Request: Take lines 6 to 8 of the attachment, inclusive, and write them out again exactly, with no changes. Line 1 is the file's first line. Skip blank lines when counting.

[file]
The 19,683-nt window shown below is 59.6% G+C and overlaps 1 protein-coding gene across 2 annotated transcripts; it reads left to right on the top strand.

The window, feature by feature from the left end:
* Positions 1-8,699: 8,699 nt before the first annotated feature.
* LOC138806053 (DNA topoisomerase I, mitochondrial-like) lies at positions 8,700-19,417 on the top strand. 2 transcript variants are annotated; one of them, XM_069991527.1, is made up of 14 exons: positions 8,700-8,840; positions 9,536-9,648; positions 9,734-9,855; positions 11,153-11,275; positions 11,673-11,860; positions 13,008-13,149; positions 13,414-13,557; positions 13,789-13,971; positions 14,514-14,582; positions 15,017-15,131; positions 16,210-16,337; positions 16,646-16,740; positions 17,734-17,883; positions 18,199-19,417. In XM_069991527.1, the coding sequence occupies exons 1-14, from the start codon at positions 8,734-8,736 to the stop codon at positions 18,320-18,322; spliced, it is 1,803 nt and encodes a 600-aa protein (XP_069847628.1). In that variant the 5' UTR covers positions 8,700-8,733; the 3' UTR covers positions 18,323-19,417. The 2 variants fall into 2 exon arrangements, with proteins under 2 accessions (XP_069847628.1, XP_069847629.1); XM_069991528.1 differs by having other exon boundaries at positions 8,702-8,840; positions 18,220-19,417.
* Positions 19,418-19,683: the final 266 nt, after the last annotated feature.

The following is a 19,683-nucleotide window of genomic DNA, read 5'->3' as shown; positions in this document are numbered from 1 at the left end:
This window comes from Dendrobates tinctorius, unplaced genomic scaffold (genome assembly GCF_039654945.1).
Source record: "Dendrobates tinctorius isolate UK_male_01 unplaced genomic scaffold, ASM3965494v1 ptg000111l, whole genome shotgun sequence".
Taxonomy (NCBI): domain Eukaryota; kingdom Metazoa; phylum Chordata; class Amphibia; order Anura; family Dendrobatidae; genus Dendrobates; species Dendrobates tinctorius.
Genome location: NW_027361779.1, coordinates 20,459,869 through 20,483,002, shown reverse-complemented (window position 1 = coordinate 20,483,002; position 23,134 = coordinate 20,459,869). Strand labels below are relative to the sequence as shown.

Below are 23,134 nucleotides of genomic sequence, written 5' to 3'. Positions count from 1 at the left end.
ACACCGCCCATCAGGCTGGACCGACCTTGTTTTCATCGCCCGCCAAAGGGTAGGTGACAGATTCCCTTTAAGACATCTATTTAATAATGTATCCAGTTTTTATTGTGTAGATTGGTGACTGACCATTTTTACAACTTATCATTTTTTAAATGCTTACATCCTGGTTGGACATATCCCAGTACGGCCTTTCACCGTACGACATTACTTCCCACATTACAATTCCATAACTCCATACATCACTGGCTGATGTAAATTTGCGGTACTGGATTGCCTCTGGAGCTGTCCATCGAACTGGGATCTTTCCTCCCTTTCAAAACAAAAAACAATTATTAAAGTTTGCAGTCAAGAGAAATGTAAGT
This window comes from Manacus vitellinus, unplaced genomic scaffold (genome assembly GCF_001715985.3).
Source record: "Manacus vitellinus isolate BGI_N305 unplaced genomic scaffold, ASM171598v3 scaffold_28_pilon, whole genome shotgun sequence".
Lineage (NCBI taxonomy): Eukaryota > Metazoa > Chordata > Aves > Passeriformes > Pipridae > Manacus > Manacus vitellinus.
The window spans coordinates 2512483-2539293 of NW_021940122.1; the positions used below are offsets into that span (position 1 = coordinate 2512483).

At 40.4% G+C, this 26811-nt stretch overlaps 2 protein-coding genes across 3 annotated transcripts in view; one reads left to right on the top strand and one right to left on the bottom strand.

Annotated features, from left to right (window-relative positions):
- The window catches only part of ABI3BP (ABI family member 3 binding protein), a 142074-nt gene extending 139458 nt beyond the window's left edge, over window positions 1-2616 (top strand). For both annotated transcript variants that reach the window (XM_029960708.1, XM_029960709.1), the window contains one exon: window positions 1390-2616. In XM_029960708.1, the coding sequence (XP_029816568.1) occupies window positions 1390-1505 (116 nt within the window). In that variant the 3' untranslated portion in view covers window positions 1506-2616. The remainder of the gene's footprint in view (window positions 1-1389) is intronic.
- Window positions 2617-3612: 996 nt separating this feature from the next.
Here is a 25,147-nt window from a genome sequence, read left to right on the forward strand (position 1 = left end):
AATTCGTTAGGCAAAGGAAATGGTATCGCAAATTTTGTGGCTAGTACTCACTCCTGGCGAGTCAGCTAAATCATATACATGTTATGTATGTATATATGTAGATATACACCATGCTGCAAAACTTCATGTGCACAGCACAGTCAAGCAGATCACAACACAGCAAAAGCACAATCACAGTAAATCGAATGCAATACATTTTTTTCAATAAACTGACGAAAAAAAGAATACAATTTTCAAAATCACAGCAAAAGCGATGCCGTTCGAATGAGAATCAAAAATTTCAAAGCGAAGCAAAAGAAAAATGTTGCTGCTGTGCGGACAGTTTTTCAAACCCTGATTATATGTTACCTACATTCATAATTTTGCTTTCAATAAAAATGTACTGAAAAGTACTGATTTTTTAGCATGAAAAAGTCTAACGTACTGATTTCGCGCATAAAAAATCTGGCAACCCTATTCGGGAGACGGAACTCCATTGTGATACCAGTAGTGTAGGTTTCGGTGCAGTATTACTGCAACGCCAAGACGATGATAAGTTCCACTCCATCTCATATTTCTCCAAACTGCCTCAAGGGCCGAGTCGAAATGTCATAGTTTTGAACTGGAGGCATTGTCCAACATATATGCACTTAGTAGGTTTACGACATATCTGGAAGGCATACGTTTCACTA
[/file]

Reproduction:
The following is a 19,683-nucleotide window of genomic DNA, read 5'->3' as shown; positions in this document are numbered from 1 at the left end:
This window comes from Dendrobates tinctorius, unplaced genomic scaffold (genome assembly GCF_039654945.1).
Source record: "Dendrobates tinctorius isolate UK_male_01 unplaced genomic scaffold, ASM3965494v1 ptg000111l, whole genome shotgun sequence".